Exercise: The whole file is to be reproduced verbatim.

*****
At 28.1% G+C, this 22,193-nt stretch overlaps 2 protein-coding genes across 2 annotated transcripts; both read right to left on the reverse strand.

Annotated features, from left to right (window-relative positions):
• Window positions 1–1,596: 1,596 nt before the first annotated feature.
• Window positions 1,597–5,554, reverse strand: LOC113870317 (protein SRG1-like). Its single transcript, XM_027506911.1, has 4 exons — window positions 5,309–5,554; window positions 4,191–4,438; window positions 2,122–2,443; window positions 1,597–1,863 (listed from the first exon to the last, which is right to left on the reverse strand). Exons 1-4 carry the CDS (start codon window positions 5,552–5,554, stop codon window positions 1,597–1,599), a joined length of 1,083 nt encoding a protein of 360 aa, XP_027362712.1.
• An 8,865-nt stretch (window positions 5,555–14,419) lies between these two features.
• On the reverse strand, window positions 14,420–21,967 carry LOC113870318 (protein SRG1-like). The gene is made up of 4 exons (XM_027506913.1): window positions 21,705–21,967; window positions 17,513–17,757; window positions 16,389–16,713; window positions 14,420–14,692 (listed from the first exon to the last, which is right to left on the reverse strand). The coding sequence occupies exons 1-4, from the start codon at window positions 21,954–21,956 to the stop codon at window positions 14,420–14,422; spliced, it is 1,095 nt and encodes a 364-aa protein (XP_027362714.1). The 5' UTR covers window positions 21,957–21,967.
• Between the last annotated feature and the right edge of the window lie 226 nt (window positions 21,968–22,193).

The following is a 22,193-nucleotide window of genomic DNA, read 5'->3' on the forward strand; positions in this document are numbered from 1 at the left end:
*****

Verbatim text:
At 28.1% G+C, this 22,193-nt stretch overlaps 2 protein-coding genes across 2 annotated transcripts; both read right to left on the reverse strand.

Annotated features, from left to right (window-relative positions):
• Window positions 1–1,596: 1,596 nt before the first annotated feature.
• Window positions 1,597–5,554, reverse strand: LOC113870317 (protein SRG1-like). Its single transcript, XM_027506911.1, has 4 exons — window positions 5,309–5,554; window positions 4,191–4,438; window positions 2,122–2,443; window positions 1,597–1,863 (listed from the first exon to the last, which is right to left on the reverse strand). Exons 1-4 carry the CDS (start codon window positions 5,552–5,554, stop codon window positions 1,597–1,599), a joined length of 1,083 nt encoding a protein of 360 aa, XP_027362712.1.
• An 8,865-nt stretch (window positions 5,555–14,419) lies between these two features.
• On the reverse strand, window positions 14,420–21,967 carry LOC113870318 (protein SRG1-like). The gene is made up of 4 exons (XM_027506913.1): window positions 21,705–21,967; window positions 17,513–17,757; window positions 16,389–16,713; window positions 14,420–14,692 (listed from the first exon to the last, which is right to left on the reverse strand). The coding sequence occupies exons 1-4, from the start codon at window positions 21,954–21,956 to the stop codon at window positions 14,420–14,422; spliced, it is 1,095 nt and encodes a 364-aa protein (XP_027362714.1). The 5' UTR covers window positions 21,957–21,967.
• Between the last annotated feature and the right edge of the window lie 226 nt (window positions 21,968–22,193).

The following is a 22,193-nucleotide window of genomic DNA, read 5'->3' on the forward strand; positions in this document are numbered from 1 at the left end: